NATE: Yeah, there’s a lot of new products for 2020 that we’re very excited about. Our main focus is live resin, there can be many products from live material. It’s kind of a win-win for the farmers because they don’t have to dry it and cure it, have a trim scene or send it out for trimming. So for them, they’re just cutting it down and doing a light trim, getting it off the stem and freezing it, so their post-processing is cut down. So for a lot of our small farmers, it helps them with the cost of post-processing and mitigates that cost a lot. That’s a win for them; for us, it extracts better, we get a better terpene content, better terpene preservation. Our chemist was saying recently that there’s over 50% more terpenes in the fresh cannabis than there is in dried and cured cannabis because you lose so much in the drying and curing process as far as flavor and aromatics. So for us it’s more flavorful product and there’s all these terpenes that you wouldn’t really get in dried, cured cannabis but are new to us. So that’s really exciting, on the R&D side. And the product—just for the consumer it makes a better product in the end and a tastier product. We’ll have live resin in PAX, Dablicators that are out now, more in concentrate jars, sauce, diamonds, live batter, and then we’re going to be having live resin 510s here very soon, along with a solventless line we’re going to be coming out within 2020 as well.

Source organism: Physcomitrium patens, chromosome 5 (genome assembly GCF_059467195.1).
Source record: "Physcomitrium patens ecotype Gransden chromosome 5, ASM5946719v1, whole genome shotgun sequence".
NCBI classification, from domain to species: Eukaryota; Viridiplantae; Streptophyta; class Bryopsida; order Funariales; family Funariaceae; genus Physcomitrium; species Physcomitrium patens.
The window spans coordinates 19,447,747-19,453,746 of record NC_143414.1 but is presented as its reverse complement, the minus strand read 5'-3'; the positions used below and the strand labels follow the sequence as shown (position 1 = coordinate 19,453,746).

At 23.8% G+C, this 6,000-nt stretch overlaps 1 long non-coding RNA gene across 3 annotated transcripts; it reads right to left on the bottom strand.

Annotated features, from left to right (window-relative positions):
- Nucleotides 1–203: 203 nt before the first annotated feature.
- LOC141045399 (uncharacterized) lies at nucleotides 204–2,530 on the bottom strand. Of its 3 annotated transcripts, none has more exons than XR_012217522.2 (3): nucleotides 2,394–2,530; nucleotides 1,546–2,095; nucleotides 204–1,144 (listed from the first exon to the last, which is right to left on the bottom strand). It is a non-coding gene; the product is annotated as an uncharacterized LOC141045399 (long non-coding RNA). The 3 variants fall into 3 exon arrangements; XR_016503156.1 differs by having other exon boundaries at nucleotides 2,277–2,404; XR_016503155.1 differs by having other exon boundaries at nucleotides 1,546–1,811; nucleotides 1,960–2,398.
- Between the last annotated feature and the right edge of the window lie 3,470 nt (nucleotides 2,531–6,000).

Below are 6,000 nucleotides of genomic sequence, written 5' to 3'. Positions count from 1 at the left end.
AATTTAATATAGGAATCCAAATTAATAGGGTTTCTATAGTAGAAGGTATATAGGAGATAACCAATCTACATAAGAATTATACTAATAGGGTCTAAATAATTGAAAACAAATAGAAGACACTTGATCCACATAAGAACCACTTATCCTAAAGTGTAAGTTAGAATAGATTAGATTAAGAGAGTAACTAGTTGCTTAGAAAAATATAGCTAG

TORREY: Where do you see the industry in general going within the next year, and even further down the line, 5 years from now?

NATE: It’s been hard to have a long-term plan in this industry, it’s getting better and better but the next year is still going to be very challenging. Compliance is—we’re getting through it, but they’re still throwing more amended regs [regulations] at us, things are still kind of shaping up, we’re figuring out a lot of things so I think this next year is going to be hard for a lot of companies and we’re still fighting for survival just like a lot of other companies. We’ve been hearing a lot about layoffs in the industry, and the growth side of the market really slowing down. A lot of companies, including ourselves, have to tighten our belts and focus and put our heads down. So I think this next year is going to be tough for a lot of companies, you might see less at the end of the year than there are now and less new companies coming online so I think the industry is going to be smaller, I think you’re going to see more consolidation, whether it be at the retail side, retailers maybe merging—we’re seeing that on the distribution side, we’re seeing that in the manufacturing side, so I think a lot more consolidation in the industry we’ll see over the year and then that kind of goes into the next 5 years. Hopefully in the next 5 years I’d love to see federal legalization, that would be a dream come true.